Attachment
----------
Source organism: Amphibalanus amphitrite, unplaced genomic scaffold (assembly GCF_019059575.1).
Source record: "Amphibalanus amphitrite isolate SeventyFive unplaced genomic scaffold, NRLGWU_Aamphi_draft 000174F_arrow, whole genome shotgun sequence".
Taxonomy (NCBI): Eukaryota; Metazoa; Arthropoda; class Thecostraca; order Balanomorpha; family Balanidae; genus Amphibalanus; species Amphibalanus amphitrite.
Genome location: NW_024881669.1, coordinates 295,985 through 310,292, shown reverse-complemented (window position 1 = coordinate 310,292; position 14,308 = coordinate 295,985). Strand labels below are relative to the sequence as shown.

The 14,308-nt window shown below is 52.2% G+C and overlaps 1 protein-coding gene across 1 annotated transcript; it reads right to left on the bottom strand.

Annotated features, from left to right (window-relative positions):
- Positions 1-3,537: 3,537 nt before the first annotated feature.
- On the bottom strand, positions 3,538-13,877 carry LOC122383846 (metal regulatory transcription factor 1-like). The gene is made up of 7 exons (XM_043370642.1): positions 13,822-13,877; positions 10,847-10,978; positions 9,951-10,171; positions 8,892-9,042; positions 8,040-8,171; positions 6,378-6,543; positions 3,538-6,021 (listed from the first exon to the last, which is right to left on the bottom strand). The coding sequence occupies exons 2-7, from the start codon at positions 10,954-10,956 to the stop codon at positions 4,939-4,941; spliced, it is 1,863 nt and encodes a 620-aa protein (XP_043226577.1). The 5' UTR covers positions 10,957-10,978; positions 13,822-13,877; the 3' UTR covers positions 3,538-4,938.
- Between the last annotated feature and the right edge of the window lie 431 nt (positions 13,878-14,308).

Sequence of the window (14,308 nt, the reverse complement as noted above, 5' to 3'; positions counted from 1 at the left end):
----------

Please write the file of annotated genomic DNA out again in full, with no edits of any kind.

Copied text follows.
Source organism: Amphibalanus amphitrite, unplaced genomic scaffold (assembly GCF_019059575.1).
Source record: "Amphibalanus amphitrite isolate SeventyFive unplaced genomic scaffold, NRLGWU_Aamphi_draft 000174F_arrow, whole genome shotgun sequence".
Taxonomy (NCBI): Eukaryota; Metazoa; Arthropoda; class Thecostraca; order Balanomorpha; family Balanidae; genus Amphibalanus; species Amphibalanus amphitrite.
Genome location: NW_024881669.1, coordinates 295,985 through 310,292, shown reverse-complemented (window position 1 = coordinate 310,292; position 14,308 = coordinate 295,985). Strand labels below are relative to the sequence as shown.

The 14,308-nt window shown below is 52.2% G+C and overlaps 1 protein-coding gene across 1 annotated transcript; it reads right to left on the bottom strand.

Annotated features, from left to right (window-relative positions):
- Positions 1-3,537: 3,537 nt before the first annotated feature.
- On the bottom strand, positions 3,538-13,877 carry LOC122383846 (metal regulatory transcription factor 1-like). The gene is made up of 7 exons (XM_043370642.1): positions 13,822-13,877; positions 10,847-10,978; positions 9,951-10,171; positions 8,892-9,042; positions 8,040-8,171; positions 6,378-6,543; positions 3,538-6,021 (listed from the first exon to the last, which is right to left on the bottom strand). The coding sequence occupies exons 2-7, from the start codon at positions 10,954-10,956 to the stop codon at positions 4,939-4,941; spliced, it is 1,863 nt and encodes a 620-aa protein (XP_043226577.1). The 5' UTR covers positions 10,957-10,978; positions 13,822-13,877; the 3' UTR covers positions 3,538-4,938.
- Between the last annotated feature and the right edge of the window lie 431 nt (positions 13,878-14,308).

Sequence of the window (14,308 nt, the reverse complement as noted above, 5' to 3'; positions counted from 1 at the left end):